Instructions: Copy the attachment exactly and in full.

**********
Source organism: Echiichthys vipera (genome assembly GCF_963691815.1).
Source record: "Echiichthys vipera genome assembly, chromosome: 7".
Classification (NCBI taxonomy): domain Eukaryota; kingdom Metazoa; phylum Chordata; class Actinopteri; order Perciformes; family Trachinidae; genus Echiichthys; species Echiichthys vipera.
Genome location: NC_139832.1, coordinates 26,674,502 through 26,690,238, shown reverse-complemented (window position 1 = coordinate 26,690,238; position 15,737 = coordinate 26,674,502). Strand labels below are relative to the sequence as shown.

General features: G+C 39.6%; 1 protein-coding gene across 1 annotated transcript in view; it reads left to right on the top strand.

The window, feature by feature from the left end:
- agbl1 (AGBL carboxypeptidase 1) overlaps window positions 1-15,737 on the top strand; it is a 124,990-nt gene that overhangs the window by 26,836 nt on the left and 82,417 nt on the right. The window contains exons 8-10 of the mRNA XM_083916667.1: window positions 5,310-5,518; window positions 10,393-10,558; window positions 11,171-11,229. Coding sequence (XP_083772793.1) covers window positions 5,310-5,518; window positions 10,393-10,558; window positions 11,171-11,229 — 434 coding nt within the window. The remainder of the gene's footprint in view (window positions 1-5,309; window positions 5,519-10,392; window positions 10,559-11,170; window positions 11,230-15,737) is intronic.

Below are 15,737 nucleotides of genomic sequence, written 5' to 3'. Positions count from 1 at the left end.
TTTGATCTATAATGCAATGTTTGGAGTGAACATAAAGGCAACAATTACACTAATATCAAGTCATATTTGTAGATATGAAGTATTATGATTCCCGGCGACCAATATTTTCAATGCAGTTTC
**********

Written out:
Source organism: Echiichthys vipera (genome assembly GCF_963691815.1).
Source record: "Echiichthys vipera genome assembly, chromosome: 7".
Classification (NCBI taxonomy): domain Eukaryota; kingdom Metazoa; phylum Chordata; class Actinopteri; order Perciformes; family Trachinidae; genus Echiichthys; species Echiichthys vipera.
Genome location: NC_139832.1, coordinates 26,674,502 through 26,690,238, shown reverse-complemented (window position 1 = coordinate 26,690,238; position 15,737 = coordinate 26,674,502). Strand labels below are relative to the sequence as shown.

General features: G+C 39.6%; 1 protein-coding gene across 1 annotated transcript in view; it reads left to right on the top strand.

The window, feature by feature from the left end:
- agbl1 (AGBL carboxypeptidase 1) overlaps window positions 1-15,737 on the top strand; it is a 124,990-nt gene that overhangs the window by 26,836 nt on the left and 82,417 nt on the right. The window contains exons 8-10 of the mRNA XM_083916667.1: window positions 5,310-5,518; window positions 10,393-10,558; window positions 11,171-11,229. Coding sequence (XP_083772793.1) covers window positions 5,310-5,518; window positions 10,393-10,558; window positions 11,171-11,229 — 434 coding nt within the window. The remainder of the gene's footprint in view (window positions 1-5,309; window positions 5,519-10,392; window positions 10,559-11,170; window positions 11,230-15,737) is intronic.

Below are 15,737 nucleotides of genomic sequence, written 5' to 3'. Positions count from 1 at the left end.
TTTGATCTATAATGCAATGTTTGGAGTGAACATAAAGGCAACAATTACACTAATATCAAGTCATATTTGTAGATATGAAGTATTATGATTCCCGGCGACCAATATTTTCAATGCAGTTTC